A feature of the internet that allows users to "talk" to one another in virtual real time. Users communicate by typing messages which are sent instantly to another person or group within the chat room program.

Check Box
A square dialog box item that takes an off or on value. Clicking in a check box adds or removes an X in the box, indicating whether the setting is on (checked) or off (unchecked).

To depress and release a mouse button quickly. (In Windows, the term "click" usually refers to the left mouse button).

Clip Art
A collection of images you can use in various documents. Clip art is often distributed on CD-ROM in large collections (thousands of clip art pieces) organized into categories, or available on the World Wide Web.

A temporary storage area in all versions of Windows used for storing various types of data (for example, text, graphics, sound, and video). The clipboard can hold one piece of information at a time for use in a program or to cut/copy and paste information between programs.

Control Panel
A program that comes with Windows that enables you to make settings for many Windows actions, such as changing network, keyboard, printer, and regional settings. Some programs (including many video card drivers) may add sections to the control panel for you to use to configure that program.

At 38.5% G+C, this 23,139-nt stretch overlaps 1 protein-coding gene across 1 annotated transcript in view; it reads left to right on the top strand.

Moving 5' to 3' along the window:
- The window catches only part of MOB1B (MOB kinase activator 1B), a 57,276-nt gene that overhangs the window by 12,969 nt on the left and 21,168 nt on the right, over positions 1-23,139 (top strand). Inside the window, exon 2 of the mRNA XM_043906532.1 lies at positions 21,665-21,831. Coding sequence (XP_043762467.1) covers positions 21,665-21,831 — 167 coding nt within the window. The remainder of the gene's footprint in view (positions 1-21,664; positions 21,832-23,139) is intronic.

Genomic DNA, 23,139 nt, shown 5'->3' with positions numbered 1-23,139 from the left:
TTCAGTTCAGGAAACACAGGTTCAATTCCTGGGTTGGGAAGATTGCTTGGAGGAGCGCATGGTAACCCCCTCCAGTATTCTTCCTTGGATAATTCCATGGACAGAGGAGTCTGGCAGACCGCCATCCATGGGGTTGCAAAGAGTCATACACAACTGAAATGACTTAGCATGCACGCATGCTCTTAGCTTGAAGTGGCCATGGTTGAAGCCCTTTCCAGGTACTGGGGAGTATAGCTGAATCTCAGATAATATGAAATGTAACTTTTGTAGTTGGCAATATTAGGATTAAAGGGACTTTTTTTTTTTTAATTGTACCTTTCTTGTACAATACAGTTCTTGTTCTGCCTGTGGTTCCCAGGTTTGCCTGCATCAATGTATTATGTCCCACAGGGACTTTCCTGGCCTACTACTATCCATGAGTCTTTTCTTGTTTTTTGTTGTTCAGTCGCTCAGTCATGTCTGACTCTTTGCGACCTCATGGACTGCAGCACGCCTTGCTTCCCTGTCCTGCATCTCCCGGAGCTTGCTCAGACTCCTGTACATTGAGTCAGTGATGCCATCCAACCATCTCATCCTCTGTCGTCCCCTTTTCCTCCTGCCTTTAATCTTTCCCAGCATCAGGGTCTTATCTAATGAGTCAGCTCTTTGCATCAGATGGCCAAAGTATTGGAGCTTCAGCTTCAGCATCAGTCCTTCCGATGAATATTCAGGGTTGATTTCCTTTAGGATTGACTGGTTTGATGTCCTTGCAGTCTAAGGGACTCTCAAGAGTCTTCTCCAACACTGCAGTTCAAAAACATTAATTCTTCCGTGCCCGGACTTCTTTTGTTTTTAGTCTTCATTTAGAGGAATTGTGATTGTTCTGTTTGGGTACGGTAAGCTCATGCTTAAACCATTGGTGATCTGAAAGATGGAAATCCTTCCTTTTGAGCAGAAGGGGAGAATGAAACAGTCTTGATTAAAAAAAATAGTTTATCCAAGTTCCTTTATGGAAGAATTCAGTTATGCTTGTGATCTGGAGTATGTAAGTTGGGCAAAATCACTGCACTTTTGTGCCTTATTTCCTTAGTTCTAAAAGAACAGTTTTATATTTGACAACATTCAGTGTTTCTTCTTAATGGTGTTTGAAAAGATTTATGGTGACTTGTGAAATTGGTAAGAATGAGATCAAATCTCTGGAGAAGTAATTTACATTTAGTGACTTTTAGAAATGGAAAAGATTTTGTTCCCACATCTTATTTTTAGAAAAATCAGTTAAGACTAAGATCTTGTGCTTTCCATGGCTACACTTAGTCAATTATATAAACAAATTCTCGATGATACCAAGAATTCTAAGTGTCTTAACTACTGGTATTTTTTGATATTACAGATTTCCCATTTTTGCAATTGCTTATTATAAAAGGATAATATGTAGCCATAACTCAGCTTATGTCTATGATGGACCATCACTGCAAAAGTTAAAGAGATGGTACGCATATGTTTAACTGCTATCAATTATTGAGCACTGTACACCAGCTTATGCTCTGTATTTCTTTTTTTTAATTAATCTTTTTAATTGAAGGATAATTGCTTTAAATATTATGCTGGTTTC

A command on the Edit menu that adds data (text or pictures) to the clipboard, while leaving the original data unchanged. Used often with the ‘paste’ command.

CPU stands for Central Processing Unit and is often, simply called, the processor. The CPU is a microchip that is installed on a motherboard and acts as the computer’s brain—performing calculations and coordinating the hardware components.

The failure of a hardware component, software application, or the computer itself. A crash can affect the program you are using, the operating system, or the entire computer, and often results in the need to restart the computer.

A special key on most computer keyboards that, when used in combination with another key, allows the user to easily access special controls. For example, Ctrl+S saves a file in most Windows programs.